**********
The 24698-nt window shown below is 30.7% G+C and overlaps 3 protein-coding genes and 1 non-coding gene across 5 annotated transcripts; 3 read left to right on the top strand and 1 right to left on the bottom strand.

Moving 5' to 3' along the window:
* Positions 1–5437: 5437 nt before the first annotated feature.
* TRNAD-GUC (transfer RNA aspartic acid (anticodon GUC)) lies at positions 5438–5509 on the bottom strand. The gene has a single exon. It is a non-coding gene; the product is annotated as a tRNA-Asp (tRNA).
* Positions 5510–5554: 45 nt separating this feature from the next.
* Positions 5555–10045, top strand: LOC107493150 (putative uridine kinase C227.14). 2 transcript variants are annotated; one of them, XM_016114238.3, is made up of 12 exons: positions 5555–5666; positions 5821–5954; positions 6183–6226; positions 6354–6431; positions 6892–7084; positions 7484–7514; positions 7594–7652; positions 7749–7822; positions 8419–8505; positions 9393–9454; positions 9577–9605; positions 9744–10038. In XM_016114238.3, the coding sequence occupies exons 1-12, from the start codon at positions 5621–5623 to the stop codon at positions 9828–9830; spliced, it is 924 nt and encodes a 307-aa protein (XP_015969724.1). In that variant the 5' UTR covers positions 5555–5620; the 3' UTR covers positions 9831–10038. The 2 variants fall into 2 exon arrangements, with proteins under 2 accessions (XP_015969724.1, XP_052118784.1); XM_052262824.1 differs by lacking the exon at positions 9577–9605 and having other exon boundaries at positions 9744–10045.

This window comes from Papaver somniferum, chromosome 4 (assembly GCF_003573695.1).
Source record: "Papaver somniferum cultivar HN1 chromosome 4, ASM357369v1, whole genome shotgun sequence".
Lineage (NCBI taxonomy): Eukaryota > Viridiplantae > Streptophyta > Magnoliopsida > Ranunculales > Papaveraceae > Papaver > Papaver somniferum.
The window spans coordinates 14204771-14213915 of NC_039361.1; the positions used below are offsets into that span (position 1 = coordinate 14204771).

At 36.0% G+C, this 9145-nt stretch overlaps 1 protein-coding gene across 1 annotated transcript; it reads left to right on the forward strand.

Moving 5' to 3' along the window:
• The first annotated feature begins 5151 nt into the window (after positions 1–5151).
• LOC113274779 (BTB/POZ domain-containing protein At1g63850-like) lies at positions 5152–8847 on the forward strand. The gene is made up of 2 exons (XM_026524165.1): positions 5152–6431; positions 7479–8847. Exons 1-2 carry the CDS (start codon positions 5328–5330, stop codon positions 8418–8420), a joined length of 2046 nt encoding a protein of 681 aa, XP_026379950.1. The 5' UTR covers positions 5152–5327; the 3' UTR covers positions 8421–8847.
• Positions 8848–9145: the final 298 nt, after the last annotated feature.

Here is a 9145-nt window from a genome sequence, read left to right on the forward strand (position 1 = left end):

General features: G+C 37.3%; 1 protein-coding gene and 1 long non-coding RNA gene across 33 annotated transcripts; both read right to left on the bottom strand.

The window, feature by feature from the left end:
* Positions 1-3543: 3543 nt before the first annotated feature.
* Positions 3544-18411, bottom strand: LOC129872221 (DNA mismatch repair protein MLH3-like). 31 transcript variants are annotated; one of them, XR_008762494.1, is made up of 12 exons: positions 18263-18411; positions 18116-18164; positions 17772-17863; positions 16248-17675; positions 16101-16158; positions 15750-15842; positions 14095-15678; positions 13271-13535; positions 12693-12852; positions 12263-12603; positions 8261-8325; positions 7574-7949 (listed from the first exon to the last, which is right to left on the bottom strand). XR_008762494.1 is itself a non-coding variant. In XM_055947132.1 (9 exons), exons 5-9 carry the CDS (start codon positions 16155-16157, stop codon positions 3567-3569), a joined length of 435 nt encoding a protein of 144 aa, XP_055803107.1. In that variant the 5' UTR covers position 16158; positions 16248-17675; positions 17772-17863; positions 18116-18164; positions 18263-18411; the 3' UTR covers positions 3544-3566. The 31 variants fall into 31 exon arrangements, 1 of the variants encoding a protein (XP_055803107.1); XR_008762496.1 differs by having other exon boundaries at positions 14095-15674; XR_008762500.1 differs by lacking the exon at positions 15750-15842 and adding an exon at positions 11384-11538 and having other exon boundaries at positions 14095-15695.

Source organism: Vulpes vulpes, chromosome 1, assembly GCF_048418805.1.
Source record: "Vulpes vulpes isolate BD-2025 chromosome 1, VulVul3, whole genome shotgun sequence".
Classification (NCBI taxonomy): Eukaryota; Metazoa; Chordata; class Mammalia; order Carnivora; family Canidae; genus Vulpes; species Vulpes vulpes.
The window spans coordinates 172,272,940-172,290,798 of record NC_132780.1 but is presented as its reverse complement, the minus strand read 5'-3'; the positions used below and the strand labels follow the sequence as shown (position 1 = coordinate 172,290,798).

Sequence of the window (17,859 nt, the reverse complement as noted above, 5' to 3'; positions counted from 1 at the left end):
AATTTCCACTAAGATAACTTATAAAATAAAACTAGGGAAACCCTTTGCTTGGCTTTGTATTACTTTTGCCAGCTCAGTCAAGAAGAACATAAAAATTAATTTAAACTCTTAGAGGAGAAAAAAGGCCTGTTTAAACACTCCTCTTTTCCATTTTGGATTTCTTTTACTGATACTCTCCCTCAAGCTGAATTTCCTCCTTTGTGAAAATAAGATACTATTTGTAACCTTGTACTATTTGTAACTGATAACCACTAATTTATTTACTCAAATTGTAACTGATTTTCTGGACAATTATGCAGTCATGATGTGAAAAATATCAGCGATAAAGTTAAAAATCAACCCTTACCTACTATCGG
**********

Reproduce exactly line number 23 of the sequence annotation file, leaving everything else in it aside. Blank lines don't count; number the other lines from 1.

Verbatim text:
Classification (NCBI taxonomy): Eukaryota; Metazoa; Chordata; class Mammalia; order Carnivora; family Canidae; genus Vulpes; species Vulpes vulpes.